Washington won 36 percent of the vote, compared to 34 percent for Byrne and 30 percent for Daley. The nominee declared victory in the wee hours of the morning on Feb. 23, 1983.
But when Washington won the primary, 90 percent of white voters in Chicago, including ward bosses, turned their back on the Democratic Party. The atmosphere of the city became divisive and hostile in ways that would be difficult to imagine nearly a quarter century later.
Byrne briefly tried a write-in campaign, but gave it up for lack of support. Thus, Washington was pitted against Bernard Epton, a relatively unknown Republican Illinois State representative. It became a campaign of slurs, accusations, charges and counter-charges, and a contest dominated by the issue of race.
Both candidates had said they hoped race would not be a key issue, but some of Epton’s supporters made certain that it was. Hate literature was distributed in neighborhoods on the Northwest and Southwest sides, in some cases by police officers. A slogan in one of Epton’s campaign commercials was “Epton for Mayor, Before It’s Too Late.”
The most infamous incident in the campaign came when Washington was stumping with then-Presidential candidate Walter Mondale at St. Pascal Roman Catholic Church on West Irving Park Road. Epton supporters gathered in a vitriolic mob, holding signs and screaming at the candidates. Racist, threatening graffiti was discovered scrawled on the side of the church.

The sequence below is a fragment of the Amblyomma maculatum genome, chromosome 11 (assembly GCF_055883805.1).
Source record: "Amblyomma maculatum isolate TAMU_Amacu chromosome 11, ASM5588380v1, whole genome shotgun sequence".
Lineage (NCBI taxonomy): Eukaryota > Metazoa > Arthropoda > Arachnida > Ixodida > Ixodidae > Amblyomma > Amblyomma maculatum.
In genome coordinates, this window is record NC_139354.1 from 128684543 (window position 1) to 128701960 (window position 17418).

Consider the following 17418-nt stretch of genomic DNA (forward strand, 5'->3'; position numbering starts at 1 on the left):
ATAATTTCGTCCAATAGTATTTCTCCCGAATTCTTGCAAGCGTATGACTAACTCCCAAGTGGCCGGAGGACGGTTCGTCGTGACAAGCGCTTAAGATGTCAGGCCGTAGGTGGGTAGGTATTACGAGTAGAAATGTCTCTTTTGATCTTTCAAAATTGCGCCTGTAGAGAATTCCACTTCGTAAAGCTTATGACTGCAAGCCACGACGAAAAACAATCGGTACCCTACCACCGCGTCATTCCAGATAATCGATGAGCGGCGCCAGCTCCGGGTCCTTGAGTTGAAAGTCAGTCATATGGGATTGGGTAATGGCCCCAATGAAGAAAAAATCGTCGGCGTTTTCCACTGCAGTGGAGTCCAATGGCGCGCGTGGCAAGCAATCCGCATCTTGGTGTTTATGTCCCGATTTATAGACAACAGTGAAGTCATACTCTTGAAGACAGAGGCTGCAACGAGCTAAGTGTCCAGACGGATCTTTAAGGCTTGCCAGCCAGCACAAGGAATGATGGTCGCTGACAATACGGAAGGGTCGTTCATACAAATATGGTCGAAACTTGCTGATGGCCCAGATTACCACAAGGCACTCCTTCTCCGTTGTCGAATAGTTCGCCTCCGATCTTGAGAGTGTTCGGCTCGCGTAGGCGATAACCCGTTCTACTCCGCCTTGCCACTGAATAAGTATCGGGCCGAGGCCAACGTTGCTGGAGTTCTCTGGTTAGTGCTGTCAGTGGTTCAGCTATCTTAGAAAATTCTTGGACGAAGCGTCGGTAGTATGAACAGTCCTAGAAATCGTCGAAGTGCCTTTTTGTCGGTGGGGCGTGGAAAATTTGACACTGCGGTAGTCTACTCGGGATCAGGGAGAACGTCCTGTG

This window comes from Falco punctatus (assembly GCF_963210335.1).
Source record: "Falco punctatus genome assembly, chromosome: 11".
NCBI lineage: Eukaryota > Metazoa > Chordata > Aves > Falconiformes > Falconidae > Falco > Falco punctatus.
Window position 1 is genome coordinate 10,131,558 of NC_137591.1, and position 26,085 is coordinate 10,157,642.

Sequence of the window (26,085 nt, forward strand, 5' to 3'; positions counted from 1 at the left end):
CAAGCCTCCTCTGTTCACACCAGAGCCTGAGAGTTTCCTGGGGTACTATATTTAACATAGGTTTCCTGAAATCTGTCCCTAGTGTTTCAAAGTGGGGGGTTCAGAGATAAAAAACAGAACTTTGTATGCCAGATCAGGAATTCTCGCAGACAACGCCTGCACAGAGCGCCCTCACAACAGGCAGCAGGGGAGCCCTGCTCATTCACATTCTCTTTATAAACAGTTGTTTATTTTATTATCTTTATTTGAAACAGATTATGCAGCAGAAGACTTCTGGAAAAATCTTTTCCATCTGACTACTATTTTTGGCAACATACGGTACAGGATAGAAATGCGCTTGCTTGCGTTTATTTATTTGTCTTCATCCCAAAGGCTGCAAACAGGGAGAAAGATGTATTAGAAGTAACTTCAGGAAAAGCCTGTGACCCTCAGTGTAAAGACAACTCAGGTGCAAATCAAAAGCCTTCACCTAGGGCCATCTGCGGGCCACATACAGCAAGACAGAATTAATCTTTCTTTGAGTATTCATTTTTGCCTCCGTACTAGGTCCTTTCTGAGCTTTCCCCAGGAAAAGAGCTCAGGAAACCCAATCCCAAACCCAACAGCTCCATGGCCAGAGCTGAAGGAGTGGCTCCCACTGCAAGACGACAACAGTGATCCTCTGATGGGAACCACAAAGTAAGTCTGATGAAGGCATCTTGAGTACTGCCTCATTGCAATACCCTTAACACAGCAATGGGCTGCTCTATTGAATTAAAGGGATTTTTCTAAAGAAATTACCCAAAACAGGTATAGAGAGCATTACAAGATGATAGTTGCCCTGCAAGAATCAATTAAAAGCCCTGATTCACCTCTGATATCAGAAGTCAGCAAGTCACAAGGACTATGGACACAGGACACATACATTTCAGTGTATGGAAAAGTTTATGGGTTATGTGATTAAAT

But the contest that was to result in the election of the city’s first African-American mayor also drew national and international spotlight to Chicago for the first time in more than a decade. Reporters from Canada, Britain, Sweden and Japan, among other countries, were present to witness the momentous occasion.
Ultimately, on Election Day 1983, voter turnout was estimated at 88 percent an hour before the polls closed. Washington won the election by 3.3 percent, and was declared the winner around midnight. A coalition of African-Americans, Latinos and predominantly white “lakefront liberals” living from Rogers Park south to the Streeterville joined together to push Washington over the edge.
A crowd that had grown to call him just by his first name shouted, “We want Harold!” “We want Harold!” as they waited for Washington to take the podium.
“You want Harold? Well, here’s Harold!” he replied jubilantly upon arriving.
Washington’s Time In Office